Therefore, the sympathetic nervous system is habitually activated and puts us in a habitual "fight or flight" state rather than the parasympathetic state that we need to be active to promote recovery and growth.
And that's how we live our day. It is no wonder that when we go to work and go to the gym we are exhausted. So what do we do? We take a stimulant before training and chemically induce an increased combat or flight condition.
I'm not saying that we should never do this. We have to get through the workouts; But too much caffeine and the stress of the day prevent you from fully benefiting from the parasympathetic state of rest and digestion that we depend on for muscle growth.
Instead of being in a state of growth all day long (except for when we work out in the gym, we are in stress for most of the day. Then we work out.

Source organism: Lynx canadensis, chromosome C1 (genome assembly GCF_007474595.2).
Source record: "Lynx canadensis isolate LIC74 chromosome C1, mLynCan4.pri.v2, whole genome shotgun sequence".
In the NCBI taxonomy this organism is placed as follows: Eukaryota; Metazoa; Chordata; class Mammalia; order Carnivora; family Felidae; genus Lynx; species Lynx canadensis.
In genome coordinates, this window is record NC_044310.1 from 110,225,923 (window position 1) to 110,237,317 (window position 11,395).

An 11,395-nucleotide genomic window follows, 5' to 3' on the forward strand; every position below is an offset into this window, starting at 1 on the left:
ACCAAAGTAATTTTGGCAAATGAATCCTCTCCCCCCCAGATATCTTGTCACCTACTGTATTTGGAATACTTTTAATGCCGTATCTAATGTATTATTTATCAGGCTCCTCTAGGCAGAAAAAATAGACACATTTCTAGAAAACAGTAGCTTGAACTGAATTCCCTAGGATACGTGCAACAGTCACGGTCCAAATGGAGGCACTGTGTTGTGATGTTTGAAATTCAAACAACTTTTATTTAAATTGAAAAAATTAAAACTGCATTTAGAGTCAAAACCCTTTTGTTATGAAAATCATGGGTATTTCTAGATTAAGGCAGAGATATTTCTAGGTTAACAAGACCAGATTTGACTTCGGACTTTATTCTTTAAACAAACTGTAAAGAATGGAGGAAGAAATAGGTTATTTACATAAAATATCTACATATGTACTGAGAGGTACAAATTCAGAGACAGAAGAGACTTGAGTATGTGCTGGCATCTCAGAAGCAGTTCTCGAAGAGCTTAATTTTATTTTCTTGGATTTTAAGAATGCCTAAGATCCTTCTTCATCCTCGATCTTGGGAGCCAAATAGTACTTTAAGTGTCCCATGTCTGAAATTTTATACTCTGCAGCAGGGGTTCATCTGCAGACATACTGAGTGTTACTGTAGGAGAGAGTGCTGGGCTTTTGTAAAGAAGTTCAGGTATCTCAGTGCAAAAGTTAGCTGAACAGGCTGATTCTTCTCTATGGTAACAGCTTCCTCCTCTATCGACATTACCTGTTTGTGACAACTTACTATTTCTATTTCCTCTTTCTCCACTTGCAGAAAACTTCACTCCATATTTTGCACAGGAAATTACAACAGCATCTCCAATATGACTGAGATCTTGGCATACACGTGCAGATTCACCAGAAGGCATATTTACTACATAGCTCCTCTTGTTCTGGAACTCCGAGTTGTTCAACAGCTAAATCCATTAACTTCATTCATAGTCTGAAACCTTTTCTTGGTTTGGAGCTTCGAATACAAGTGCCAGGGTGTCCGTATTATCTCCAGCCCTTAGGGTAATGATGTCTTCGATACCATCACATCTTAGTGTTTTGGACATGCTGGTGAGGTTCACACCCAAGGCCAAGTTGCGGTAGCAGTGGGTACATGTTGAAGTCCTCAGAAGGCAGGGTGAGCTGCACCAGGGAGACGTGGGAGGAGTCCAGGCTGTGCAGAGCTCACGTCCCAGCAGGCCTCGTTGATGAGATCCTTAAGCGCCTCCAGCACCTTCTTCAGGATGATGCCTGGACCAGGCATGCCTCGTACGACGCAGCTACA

And when we finish these workouts, our bodies process it Caffeine may end up being hours later, which means that no matter how good your protein shake is, no matter how perfect your diet is, if your body is not in the right condition to digest and use it, you are not really getting the maximum Get benefits you could get if you were in a state of digestion and digestion.
Turning on dormant and digestion conditions
How can we control this? How do we adapt our cave bodies to life in the 21st century
Well, you might be surprised to know that conscious breathing allows you to take control of your condition from top to bottom. Yes, the way you breathe sends signals to your autonomic nervous system. By changing your breathing, you can change your state.
This means that you can change your state of fight or flight, a naturally catabolic state, to a state of rest and digestion – a naturally anabolic state – by using breathing exercises designed for such an effect.